I Was a Male War Bride (1949)

I Was a Male War Bride (1949), directed by Howard Hawks.

In post-war Germany a French officer and American WAC Lt have a mission to deal with a black market problem, and we have much war of the sexes screwball comedy on their road-trip. When they fall in love and get married they must struggle with Army bureaucracy coping with the War Brides Act, which anticipates that new spouses will all be female.

Adapted from the biography of the real Henri Rochard, who went through something like this. Large parts are filmed in and around Heidelberg, Germany so we get good use of the real locations and a look at the post-war rubble.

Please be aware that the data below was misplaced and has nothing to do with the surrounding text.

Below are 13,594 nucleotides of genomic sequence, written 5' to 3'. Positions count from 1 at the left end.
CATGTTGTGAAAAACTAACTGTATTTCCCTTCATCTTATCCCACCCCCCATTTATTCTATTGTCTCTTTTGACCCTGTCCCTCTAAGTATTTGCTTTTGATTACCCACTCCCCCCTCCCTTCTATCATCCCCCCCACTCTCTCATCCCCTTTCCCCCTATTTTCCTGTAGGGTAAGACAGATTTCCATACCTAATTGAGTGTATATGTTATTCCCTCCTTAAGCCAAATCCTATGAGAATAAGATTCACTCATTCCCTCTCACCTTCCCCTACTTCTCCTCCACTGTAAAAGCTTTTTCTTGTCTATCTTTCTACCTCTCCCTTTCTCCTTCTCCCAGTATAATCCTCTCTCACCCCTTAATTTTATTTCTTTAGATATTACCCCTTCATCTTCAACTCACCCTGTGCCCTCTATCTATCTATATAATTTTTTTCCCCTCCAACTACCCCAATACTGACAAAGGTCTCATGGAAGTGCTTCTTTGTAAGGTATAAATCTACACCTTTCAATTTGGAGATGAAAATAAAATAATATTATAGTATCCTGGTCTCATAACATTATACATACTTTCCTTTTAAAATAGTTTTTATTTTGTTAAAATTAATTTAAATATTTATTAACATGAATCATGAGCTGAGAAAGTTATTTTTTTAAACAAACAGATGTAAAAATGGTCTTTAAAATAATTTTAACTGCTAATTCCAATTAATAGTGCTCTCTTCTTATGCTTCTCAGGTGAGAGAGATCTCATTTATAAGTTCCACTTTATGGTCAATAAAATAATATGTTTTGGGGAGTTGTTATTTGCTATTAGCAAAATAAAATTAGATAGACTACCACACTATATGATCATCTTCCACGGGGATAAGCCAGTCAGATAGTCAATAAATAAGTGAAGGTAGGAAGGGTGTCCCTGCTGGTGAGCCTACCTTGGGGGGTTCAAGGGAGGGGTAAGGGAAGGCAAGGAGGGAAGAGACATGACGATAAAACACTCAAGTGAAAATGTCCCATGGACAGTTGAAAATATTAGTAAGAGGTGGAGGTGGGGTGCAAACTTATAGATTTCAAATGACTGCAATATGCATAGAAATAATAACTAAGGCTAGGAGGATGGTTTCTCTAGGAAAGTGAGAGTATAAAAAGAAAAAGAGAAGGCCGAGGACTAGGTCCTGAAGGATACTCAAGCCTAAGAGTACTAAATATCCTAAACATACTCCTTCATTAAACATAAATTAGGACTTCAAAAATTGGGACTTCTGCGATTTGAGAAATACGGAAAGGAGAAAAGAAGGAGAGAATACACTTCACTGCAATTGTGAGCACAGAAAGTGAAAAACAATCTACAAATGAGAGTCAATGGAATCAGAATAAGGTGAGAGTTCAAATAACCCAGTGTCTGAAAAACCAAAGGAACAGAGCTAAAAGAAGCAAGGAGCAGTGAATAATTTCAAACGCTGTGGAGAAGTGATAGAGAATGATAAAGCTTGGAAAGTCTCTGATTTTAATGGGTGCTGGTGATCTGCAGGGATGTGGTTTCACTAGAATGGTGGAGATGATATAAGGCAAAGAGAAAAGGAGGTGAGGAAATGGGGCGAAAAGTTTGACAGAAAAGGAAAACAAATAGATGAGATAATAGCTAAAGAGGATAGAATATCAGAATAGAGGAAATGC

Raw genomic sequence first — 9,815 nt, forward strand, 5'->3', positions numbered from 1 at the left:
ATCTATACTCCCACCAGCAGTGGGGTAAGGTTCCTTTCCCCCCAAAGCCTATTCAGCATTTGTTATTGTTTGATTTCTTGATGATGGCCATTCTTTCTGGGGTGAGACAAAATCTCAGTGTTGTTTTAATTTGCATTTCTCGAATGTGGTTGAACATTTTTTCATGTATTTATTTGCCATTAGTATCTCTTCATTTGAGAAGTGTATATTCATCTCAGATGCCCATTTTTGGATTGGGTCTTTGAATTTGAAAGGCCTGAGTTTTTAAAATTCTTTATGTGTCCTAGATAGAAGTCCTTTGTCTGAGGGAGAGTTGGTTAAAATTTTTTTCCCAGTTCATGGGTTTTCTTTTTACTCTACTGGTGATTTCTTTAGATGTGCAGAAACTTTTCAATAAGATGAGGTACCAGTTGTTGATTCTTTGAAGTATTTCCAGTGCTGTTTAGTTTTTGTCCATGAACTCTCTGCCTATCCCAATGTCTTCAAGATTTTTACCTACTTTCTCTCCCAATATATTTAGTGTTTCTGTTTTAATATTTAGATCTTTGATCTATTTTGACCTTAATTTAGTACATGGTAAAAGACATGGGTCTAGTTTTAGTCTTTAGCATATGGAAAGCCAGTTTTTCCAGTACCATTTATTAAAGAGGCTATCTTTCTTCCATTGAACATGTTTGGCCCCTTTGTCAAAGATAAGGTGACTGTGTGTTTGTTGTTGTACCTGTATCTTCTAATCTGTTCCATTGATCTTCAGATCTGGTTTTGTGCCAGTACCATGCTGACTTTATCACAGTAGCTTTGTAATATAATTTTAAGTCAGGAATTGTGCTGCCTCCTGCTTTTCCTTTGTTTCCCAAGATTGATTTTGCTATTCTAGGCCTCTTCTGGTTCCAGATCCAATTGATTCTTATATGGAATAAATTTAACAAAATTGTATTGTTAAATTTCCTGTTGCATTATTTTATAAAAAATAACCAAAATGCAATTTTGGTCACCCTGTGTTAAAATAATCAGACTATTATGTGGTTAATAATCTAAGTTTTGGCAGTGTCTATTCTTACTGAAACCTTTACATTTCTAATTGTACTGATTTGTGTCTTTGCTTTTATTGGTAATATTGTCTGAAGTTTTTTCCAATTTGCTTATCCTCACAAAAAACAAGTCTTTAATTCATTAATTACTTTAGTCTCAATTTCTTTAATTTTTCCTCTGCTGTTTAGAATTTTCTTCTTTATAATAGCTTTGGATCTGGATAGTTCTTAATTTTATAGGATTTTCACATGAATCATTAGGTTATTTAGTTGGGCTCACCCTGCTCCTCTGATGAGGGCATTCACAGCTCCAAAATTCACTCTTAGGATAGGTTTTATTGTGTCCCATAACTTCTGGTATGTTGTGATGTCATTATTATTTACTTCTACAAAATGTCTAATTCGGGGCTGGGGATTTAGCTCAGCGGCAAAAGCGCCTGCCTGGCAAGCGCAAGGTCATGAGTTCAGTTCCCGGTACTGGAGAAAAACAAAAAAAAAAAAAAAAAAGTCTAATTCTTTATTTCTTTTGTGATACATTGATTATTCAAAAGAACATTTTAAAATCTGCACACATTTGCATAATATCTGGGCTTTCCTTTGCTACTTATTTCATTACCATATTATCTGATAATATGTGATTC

Our first obstacle is believing Cary Grant as a Frenchman who can speak perfect Cary Grant English. He and Ann Sheridan have relaxed, friendly chemistry, but I'm not detecting a lot of fire. It was a difficult production because it seems everyone was very sick at one time or another.

As comedy it is a series of gags, some only mildly amusing. The leads seem to be doing many of their own stunts. The most pointed humor is the always popular "newlyweds can't get their wedding night" routine, which goes on for a long time. You may now have legal sex, but you can't. Grant: "They wouldn't do this in the French army!"

Some of the early service comedy banter resembles the director's later The Thing from Another World (1951). In fact, Kenneth Tobey, the lead in that film, shows up as a tough sailor here.

Available on DVD.